Everything You Need to Know About Ascot Etiquette

Everything You Need to Know About Ascot Etiquette

Royal Ascot is firmly established as the fashion centrepiece of ‘the London summer season’, where racing legends and style mavens meet for a day of high heels and high jinks under the watchful eye of HRH the Queen. SL contributor Georgina Blaskey has the ultimate guide to making the most of the Royal Enclosure during Britain’s greatest week of racing.

Arrive in Style

By Car: There are more than 8000 car parking spots available on site. Prices vary race day-to-race day, so visit the Racedays & Events homepage to find out more. From London, take M4 Junction 6 onto the A332 Windsor by-pass and follow the signs to Ascot.
Alternatively, forget worrying about a designated driver and look to ScooterMan, who will send an insured driver via collapsible scooter to drive you and your car back home.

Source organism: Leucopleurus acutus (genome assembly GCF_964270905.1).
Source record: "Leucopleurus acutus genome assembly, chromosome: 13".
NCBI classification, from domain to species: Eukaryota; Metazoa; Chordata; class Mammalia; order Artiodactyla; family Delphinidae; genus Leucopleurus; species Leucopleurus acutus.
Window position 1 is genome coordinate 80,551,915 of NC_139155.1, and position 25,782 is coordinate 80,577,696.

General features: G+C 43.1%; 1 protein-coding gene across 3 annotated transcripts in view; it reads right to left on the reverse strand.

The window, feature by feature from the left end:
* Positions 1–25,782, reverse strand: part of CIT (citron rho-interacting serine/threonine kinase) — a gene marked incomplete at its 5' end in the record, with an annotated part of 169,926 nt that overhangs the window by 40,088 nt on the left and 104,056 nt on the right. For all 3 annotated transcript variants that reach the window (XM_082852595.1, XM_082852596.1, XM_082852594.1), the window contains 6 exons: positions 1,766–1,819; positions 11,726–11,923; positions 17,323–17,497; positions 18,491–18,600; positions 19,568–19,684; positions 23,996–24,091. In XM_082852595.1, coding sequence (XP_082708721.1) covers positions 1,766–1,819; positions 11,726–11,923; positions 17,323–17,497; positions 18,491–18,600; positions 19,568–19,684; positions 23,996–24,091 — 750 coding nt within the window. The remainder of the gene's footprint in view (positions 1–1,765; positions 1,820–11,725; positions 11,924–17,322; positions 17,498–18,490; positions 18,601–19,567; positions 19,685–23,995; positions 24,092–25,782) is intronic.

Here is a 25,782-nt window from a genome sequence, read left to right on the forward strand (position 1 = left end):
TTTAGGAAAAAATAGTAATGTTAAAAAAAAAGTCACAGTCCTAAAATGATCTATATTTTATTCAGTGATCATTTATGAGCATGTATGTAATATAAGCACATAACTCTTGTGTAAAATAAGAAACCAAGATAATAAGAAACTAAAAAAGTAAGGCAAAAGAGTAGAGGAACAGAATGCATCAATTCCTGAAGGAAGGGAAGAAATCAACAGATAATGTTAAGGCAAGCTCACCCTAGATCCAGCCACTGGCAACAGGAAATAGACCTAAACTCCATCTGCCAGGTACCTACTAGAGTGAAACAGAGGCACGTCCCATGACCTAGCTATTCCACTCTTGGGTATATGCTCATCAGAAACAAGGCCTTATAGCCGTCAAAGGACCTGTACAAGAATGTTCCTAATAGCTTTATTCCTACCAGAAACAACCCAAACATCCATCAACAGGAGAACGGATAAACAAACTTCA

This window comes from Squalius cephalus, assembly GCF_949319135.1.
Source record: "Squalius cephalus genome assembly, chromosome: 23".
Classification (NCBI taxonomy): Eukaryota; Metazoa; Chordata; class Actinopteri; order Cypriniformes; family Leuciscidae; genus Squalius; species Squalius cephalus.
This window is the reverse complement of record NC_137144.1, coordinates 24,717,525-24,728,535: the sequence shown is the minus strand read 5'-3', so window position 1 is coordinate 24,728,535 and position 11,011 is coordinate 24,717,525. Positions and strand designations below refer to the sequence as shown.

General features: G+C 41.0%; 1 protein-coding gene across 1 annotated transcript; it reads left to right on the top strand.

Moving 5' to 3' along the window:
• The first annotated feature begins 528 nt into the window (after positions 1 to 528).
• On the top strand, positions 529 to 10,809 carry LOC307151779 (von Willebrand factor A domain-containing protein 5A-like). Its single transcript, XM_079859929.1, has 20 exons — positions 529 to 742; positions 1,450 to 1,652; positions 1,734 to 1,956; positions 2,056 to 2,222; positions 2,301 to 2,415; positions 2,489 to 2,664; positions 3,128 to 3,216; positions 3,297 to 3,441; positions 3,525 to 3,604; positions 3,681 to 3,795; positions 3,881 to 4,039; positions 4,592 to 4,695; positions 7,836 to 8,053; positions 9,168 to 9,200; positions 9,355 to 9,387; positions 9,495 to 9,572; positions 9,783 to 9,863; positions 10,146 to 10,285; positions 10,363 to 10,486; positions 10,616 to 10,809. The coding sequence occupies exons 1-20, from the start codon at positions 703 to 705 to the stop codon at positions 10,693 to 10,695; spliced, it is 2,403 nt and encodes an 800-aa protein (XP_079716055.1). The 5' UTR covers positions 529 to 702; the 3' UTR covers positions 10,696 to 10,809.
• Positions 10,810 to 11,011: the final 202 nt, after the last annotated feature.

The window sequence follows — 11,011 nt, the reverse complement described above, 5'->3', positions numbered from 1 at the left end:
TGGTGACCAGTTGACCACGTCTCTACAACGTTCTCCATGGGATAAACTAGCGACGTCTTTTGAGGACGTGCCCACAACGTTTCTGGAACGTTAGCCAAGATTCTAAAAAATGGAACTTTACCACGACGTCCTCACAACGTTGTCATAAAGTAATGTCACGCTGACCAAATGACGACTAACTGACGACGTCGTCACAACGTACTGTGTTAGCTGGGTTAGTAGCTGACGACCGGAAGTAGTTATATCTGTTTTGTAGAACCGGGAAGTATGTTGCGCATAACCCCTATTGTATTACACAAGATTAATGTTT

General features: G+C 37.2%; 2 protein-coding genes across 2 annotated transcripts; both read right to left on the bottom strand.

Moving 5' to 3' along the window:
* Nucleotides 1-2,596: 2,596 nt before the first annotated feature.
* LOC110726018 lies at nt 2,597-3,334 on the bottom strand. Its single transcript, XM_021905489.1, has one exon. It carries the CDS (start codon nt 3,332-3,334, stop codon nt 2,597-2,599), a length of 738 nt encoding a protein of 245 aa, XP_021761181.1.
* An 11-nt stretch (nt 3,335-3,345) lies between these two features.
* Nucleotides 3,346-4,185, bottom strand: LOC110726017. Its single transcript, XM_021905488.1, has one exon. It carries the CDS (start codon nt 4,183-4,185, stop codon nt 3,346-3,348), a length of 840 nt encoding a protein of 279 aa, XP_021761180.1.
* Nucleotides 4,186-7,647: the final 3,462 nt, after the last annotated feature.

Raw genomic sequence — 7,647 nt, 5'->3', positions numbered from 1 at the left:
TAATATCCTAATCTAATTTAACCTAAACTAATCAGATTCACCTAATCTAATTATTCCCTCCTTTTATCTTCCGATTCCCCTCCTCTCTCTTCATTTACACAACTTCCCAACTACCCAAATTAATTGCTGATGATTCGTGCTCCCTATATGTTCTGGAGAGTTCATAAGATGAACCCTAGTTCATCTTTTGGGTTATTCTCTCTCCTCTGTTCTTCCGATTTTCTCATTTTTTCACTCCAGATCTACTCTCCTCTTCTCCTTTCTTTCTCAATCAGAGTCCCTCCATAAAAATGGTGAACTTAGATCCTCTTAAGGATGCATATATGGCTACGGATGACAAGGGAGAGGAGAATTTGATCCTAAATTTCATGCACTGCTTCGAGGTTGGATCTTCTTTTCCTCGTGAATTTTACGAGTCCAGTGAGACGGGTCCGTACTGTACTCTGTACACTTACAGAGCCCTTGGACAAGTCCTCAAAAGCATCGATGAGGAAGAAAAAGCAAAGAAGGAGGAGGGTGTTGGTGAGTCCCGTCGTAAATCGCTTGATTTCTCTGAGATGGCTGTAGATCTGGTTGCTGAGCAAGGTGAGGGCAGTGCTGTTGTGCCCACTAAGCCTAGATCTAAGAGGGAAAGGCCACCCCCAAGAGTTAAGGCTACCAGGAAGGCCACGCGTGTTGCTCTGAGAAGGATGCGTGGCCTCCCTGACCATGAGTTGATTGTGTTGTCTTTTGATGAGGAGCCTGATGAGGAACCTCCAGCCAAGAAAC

By Coach: On-demand coach service Zeelo is also offering racegoers the chance to travel to Ascot and back for just £5, running coaches from London Victoria each race morning, direct to the racecourse gates. And this is no MegaBus deal – passengers will travel in an executive coach with leather seats, tables and WiFi, and can enjoy champagne and a selection of breakfast nibbles on arrival.
By Rail: South West Trains runs a frequent service to Ascot from Reading, Guildford and London Waterloo. The average journey time is 27 minutes from Reading and 52 minutes from Waterloo. The railway station is a seven-minute walk from the racecourse.
By Air: If you can blow the budget, a quick but luxurious way to travel to Royal Ascot is by helicopter. Avoid the traffic and unnecessary dress-creasing of a long car ride and glide over the race course like a celebrity.  The new Park and Fly service costs from £395 per person with Ascot partner Fresh Air.